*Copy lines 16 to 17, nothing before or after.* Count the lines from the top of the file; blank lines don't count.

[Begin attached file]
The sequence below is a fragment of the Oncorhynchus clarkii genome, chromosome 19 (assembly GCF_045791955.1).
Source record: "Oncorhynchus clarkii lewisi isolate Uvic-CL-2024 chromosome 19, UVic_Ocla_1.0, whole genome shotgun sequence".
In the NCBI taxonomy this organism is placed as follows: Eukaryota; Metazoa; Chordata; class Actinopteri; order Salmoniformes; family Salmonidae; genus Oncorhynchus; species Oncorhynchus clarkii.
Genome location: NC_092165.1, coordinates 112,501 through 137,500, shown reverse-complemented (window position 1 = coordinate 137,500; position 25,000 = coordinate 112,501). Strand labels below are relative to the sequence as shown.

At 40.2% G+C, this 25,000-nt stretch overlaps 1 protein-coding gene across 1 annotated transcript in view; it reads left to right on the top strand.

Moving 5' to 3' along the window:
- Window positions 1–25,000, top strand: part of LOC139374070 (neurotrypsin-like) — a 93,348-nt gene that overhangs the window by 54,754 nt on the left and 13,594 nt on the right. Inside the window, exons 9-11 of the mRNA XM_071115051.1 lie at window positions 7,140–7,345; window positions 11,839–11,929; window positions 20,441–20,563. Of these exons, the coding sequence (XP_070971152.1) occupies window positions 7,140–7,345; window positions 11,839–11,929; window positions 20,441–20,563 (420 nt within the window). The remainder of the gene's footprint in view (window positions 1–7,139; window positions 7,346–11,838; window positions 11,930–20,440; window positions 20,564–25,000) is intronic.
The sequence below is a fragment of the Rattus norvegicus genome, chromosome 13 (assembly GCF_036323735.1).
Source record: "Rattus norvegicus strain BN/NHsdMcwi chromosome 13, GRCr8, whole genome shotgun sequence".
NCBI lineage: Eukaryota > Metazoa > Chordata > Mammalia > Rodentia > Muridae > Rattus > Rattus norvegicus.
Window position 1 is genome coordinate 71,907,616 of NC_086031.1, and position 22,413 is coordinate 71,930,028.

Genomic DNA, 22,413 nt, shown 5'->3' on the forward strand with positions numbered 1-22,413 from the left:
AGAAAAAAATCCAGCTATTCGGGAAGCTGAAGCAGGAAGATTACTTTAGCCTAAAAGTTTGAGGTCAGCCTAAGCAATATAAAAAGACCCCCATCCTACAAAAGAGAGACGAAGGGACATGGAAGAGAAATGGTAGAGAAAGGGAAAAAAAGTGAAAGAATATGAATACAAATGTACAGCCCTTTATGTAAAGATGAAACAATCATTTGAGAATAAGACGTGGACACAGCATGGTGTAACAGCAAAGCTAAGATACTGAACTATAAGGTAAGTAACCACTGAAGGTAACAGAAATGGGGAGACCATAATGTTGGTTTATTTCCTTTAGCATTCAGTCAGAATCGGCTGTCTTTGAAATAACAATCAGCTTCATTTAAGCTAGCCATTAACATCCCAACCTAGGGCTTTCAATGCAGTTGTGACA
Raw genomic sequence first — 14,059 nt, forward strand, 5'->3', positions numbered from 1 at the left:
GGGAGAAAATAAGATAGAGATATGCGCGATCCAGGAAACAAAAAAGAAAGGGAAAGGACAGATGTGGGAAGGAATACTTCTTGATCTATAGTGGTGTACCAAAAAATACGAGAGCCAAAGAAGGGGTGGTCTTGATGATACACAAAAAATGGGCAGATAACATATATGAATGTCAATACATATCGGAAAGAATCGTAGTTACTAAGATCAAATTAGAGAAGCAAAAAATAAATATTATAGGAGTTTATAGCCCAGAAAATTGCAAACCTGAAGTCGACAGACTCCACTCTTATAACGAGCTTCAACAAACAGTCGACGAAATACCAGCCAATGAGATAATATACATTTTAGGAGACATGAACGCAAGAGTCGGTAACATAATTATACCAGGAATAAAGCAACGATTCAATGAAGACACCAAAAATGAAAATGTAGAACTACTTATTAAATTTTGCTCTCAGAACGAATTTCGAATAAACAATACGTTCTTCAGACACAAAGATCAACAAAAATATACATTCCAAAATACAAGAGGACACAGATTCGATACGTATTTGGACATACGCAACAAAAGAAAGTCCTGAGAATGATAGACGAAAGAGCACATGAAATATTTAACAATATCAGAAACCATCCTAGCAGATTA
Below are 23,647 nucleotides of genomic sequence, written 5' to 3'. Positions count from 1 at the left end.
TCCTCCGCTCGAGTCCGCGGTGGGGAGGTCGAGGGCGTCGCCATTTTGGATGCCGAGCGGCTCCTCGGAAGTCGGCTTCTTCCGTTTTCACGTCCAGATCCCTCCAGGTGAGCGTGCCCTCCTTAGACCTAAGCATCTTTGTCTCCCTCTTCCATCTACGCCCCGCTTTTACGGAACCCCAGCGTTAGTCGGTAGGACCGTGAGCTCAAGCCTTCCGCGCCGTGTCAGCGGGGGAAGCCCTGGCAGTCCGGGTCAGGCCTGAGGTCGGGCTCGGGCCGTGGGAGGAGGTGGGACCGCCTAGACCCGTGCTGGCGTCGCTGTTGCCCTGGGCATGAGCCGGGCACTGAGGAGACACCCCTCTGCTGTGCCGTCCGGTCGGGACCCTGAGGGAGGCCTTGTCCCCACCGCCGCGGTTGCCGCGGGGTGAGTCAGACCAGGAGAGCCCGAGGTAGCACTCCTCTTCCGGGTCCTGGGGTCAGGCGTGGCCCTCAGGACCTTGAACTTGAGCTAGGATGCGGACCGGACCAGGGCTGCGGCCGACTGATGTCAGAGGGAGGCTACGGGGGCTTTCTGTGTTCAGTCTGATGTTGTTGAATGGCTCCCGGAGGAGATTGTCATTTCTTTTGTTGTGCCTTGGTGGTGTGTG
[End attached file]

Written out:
Below are 23,647 nucleotides of genomic sequence, written 5' to 3'. Positions count from 1 at the left end.
TCCTCCGCTCGAGTCCGCGGTGGGGAGGTCGAGGGCGTCGCCATTTTGGATGCCGAGCGGCTCCTCGGAAGTCGGCTTCTTCCGTTTTCACGTCCAGATCCCTCCAGGTGAGCGTGCCCTCCTTAGACCTAAGCATCTTTGTCTCCCTCTTCCATCTACGCCCCGCTTTTACGGAACCCCAGCGTTAGTCGGTAGGACCGTGAGCTCAAGCCTTCCGCGCCGTGTCAGCGGGGGAAGCCCTGGCAGTCCGGGTCAGGCCTGAGGTCGGGCTCGGGCCGTGGGAGGAGGTGGGACCGCCTAGACCCGTGCTGGCGTCGCTGTTGCCCTGGGCATGAGCCGGGCACTGAGGAGACACCCCTCTGCTGTGCCGTCCGGTCGGGACCCTGAGGGAGGCCTTGTCCCCACCGCCGCGGTTGCCGCGGGGTGAGTCAGACCAGGAGAGCCCGAGGTAGCACTCCTCTTCCGGGTCCTGGGGTCAGGCGTGGCCCTCAGGACCTTGAACTTGAGCTAGGATGCGGACCGGACCAGGGCTGCGGCCGACTGATGTCAGAGGGAGGCTACGGGGGCTTTCTGTGTTCAGTCTGATGTTGTTGAATGGCTCCCGGAGGAGATTGTCATTTCTTTTGTTGTGCCTTGGTGGTGTGTG